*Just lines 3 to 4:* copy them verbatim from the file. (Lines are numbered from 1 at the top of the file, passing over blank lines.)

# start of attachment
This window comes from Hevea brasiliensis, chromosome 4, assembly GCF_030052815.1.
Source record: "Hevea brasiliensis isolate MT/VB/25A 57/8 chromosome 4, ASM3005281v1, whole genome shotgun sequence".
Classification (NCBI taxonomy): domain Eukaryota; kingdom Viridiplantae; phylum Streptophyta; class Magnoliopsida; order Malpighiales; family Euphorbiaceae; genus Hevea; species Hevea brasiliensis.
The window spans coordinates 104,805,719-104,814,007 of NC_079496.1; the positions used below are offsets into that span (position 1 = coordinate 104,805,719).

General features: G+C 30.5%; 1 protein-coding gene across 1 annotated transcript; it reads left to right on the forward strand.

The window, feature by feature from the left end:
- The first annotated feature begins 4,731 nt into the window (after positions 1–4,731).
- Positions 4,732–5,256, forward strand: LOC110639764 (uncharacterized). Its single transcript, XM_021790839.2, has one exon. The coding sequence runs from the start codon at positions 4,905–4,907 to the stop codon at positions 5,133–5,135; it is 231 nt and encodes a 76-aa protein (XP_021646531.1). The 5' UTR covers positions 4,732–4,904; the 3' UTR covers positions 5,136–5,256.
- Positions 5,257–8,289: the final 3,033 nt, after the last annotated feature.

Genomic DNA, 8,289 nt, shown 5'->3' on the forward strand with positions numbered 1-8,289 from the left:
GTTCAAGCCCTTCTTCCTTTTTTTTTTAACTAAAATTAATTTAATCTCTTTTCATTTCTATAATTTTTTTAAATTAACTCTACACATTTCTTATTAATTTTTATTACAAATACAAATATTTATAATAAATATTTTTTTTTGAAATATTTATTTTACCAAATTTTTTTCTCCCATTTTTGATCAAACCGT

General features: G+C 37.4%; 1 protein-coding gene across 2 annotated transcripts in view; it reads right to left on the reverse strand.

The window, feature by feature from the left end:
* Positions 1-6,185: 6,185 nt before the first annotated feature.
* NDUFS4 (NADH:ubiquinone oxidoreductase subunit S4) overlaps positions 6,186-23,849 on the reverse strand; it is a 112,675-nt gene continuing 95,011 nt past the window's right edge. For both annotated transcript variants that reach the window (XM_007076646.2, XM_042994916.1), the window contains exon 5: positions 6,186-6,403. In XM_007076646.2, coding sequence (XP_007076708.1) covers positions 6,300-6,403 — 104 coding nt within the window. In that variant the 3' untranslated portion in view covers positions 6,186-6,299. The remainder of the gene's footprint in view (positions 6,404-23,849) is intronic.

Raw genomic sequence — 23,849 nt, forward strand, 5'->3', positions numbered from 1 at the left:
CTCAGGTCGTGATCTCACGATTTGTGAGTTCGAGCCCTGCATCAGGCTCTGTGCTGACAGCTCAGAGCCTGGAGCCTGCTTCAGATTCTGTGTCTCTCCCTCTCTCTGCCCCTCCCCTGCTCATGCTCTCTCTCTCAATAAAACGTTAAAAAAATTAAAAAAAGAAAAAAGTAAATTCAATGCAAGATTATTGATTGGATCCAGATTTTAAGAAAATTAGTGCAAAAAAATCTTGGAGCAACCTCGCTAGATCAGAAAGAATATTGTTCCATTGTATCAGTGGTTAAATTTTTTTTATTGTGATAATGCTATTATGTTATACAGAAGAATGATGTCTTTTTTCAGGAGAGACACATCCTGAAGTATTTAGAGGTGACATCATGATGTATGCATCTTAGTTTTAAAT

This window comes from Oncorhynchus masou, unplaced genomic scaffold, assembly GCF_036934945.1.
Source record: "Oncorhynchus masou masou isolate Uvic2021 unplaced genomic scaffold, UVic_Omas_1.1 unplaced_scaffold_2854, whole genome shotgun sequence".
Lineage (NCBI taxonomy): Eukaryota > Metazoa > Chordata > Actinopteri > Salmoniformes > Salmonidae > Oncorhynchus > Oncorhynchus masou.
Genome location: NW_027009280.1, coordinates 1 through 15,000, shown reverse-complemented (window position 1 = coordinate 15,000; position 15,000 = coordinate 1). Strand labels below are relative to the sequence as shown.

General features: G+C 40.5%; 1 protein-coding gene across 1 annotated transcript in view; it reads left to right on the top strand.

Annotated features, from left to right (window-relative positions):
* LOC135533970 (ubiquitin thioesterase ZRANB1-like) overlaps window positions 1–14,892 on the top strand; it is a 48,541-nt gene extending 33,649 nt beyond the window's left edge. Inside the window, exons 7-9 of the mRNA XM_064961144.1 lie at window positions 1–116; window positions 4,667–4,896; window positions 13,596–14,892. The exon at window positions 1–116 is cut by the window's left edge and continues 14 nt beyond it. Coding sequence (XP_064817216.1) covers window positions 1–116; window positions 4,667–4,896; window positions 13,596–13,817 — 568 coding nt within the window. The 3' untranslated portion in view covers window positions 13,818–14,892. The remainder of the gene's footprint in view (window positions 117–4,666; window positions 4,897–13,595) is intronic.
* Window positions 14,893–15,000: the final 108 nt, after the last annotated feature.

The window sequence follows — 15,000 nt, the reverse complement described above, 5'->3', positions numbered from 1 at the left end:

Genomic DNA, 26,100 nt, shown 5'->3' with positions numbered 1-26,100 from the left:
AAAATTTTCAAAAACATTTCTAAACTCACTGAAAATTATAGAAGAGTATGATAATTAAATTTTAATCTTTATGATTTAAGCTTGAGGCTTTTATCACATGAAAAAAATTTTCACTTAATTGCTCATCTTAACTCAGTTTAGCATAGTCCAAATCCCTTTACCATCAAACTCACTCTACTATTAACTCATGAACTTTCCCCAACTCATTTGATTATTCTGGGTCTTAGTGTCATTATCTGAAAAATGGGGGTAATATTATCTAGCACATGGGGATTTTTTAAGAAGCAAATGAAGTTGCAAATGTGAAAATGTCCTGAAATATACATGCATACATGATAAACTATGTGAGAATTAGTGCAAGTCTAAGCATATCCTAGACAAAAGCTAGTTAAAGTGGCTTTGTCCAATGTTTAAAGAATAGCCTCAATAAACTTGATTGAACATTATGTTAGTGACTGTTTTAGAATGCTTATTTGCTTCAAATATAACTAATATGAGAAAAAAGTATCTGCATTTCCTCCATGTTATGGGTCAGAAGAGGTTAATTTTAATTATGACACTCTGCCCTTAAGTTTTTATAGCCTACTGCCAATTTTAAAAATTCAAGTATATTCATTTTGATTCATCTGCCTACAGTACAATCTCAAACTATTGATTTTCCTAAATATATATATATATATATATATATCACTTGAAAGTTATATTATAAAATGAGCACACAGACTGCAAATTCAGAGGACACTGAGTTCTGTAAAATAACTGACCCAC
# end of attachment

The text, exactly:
Classification (NCBI taxonomy): domain Eukaryota; kingdom Viridiplantae; phylum Streptophyta; class Magnoliopsida; order Malpighiales; family Euphorbiaceae; genus Hevea; species Hevea brasiliensis.
The window spans coordinates 104,805,719-104,814,007 of NC_079496.1; the positions used below are offsets into that span (position 1 = coordinate 104,805,719).